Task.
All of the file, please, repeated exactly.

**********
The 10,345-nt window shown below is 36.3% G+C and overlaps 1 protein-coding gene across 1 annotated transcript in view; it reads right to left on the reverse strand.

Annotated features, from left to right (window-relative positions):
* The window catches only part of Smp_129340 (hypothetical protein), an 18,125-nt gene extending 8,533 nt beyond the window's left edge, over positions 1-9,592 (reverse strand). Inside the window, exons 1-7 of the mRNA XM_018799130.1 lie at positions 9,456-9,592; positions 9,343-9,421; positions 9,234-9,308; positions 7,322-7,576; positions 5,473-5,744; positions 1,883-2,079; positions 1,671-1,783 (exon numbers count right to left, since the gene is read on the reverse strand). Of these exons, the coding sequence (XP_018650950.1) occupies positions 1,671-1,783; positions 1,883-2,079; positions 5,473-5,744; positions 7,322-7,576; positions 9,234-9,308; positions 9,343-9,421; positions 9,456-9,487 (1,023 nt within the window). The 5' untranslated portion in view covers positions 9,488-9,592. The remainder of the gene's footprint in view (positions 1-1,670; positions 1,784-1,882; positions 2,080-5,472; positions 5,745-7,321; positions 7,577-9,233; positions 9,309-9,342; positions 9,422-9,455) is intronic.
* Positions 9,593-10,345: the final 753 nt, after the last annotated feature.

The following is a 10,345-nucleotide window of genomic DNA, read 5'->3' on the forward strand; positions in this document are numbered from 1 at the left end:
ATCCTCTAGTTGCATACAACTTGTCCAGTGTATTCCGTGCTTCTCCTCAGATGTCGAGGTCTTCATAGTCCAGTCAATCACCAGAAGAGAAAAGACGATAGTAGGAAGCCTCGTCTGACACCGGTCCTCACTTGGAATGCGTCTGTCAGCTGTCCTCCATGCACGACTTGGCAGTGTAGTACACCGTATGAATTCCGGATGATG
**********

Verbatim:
The 10,345-nt window shown below is 36.3% G+C and overlaps 1 protein-coding gene across 1 annotated transcript in view; it reads right to left on the reverse strand.

Annotated features, from left to right (window-relative positions):
* The window catches only part of Smp_129340 (hypothetical protein), an 18,125-nt gene extending 8,533 nt beyond the window's left edge, over positions 1-9,592 (reverse strand). Inside the window, exons 1-7 of the mRNA XM_018799130.1 lie at positions 9,456-9,592; positions 9,343-9,421; positions 9,234-9,308; positions 7,322-7,576; positions 5,473-5,744; positions 1,883-2,079; positions 1,671-1,783 (exon numbers count right to left, since the gene is read on the reverse strand). Of these exons, the coding sequence (XP_018650950.1) occupies positions 1,671-1,783; positions 1,883-2,079; positions 5,473-5,744; positions 7,322-7,576; positions 9,234-9,308; positions 9,343-9,421; positions 9,456-9,487 (1,023 nt within the window). The 5' untranslated portion in view covers positions 9,488-9,592. The remainder of the gene's footprint in view (positions 1-1,670; positions 1,784-1,882; positions 2,080-5,472; positions 5,745-7,321; positions 7,577-9,233; positions 9,309-9,342; positions 9,422-9,455) is intronic.
* Positions 9,593-10,345: the final 753 nt, after the last annotated feature.

The following is a 10,345-nucleotide window of genomic DNA, read 5'->3' on the forward strand; positions in this document are numbered from 1 at the left end:
ATCCTCTAGTTGCATACAACTTGTCCAGTGTATTCCGTGCTTCTCCTCAGATGTCGAGGTCTTCATAGTCCAGTCAATCACCAGAAGAGAAAAGACGATAGTAGGAAGCCTCGTCTGACACCGGTCCTCACTTGGAATGCGTCTGTCAGCTGTCCTCCATGCACGACTTGGCAGTGTAGTACACCGTATGAATTCCGGATGATG